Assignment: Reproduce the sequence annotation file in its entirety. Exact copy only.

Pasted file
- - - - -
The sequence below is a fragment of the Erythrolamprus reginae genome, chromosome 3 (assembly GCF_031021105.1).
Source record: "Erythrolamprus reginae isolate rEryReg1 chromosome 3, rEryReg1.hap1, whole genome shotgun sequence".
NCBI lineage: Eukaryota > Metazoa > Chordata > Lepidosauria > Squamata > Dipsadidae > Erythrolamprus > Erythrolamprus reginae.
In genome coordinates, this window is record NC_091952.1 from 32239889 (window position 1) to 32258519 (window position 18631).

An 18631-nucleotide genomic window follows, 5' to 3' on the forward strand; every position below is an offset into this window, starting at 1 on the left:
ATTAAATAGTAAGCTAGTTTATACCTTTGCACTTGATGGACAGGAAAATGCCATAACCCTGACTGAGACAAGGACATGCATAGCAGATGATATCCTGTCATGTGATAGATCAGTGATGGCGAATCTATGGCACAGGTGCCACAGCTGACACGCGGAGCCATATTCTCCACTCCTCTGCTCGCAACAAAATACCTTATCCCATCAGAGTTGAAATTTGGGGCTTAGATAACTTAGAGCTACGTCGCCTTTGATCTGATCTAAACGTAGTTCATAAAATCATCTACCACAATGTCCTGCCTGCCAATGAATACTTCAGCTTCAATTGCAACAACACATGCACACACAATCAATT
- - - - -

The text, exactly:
The sequence below is a fragment of the Erythrolamprus reginae genome, chromosome 3 (assembly GCF_031021105.1).
Source record: "Erythrolamprus reginae isolate rEryReg1 chromosome 3, rEryReg1.hap1, whole genome shotgun sequence".
NCBI lineage: Eukaryota > Metazoa > Chordata > Lepidosauria > Squamata > Dipsadidae > Erythrolamprus > Erythrolamprus reginae.
In genome coordinates, this window is record NC_091952.1 from 32239889 (window position 1) to 32258519 (window position 18631).

An 18631-nucleotide genomic window follows, 5' to 3' on the forward strand; every position below is an offset into this window, starting at 1 on the left:
ATTAAATAGTAAGCTAGTTTATACCTTTGCACTTGATGGACAGGAAAATGCCATAACCCTGACTGAGACAAGGACATGCATAGCAGATGATATCCTGTCATGTGATAGATCAGTGATGGCGAATCTATGGCACAGGTGCCACAGCTGACACGCGGAGCCATATTCTCCACTCCTCTGCTCGCAACAAAATACCTTATCCCATCAGAGTTGAAATTTGGGGCTTAGATAACTTAGAGCTACGTCGCCTTTGATCTGATCTAAACGTAGTTCATAAAATCATCTACCACAATGTCCTGCCTGCCAATGAATACTTCAGCTTCAATTGCAACAACACATGCACACACAATCAATT